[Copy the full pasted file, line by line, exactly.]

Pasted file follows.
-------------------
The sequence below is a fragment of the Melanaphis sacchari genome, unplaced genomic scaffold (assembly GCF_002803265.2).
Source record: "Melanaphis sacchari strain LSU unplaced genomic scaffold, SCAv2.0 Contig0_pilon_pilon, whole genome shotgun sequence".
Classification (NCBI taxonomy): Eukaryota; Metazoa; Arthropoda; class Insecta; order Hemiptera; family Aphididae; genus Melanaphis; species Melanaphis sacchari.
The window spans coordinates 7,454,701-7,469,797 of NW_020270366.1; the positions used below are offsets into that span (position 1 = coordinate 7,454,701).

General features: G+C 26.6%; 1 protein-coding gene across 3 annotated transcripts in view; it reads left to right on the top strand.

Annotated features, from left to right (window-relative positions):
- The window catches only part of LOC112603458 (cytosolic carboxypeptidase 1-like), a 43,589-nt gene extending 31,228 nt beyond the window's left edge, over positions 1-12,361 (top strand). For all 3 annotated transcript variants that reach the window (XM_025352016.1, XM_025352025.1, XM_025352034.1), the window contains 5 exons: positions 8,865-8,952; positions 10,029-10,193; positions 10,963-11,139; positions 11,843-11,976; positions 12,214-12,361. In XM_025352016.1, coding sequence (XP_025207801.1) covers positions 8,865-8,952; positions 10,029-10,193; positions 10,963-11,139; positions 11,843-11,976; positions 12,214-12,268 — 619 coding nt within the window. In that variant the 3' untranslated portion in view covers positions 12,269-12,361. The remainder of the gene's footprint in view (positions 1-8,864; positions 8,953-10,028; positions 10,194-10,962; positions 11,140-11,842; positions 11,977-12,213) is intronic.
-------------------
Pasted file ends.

The sequence below is a fragment of the Melanaphis sacchari genome, unplaced genomic scaffold (assembly GCF_002803265.2).
Source record: "Melanaphis sacchari strain LSU unplaced genomic scaffold, SCAv2.0 Contig0_pilon_pilon, whole genome shotgun sequence".
Classification (NCBI taxonomy): Eukaryota; Metazoa; Arthropoda; class Insecta; order Hemiptera; family Aphididae; genus Melanaphis; species Melanaphis sacchari.
The window spans coordinates 7,454,701-7,469,797 of NW_020270366.1; the positions used below are offsets into that span (position 1 = coordinate 7,454,701).

General features: G+C 26.6%; 1 protein-coding gene across 3 annotated transcripts in view; it reads left to right on the top strand.

Annotated features, from left to right (window-relative positions):
- The window catches only part of LOC112603458 (cytosolic carboxypeptidase 1-like), a 43,589-nt gene extending 31,228 nt beyond the window's left edge, over positions 1-12,361 (top strand). For all 3 annotated transcript variants that reach the window (XM_025352016.1, XM_025352025.1, XM_025352034.1), the window contains 5 exons: positions 8,865-8,952; positions 10,029-10,193; positions 10,963-11,139; positions 11,843-11,976; positions 12,214-12,361. In XM_025352016.1, coding sequence (XP_025207801.1) covers positions 8,865-8,952; positions 10,029-10,193; positions 10,963-11,139; positions 11,843-11,976; positions 12,214-12,268 — 619 coding nt within the window. In that variant the 3' untranslated portion in view covers positions 12,269-12,361. The remainder of the gene's footprint in view (positions 1-8,864; positions 8,953-10,028; positions 10,194-10,962; positions 11,140-11,842; positions 11,977-12,213) is intronic.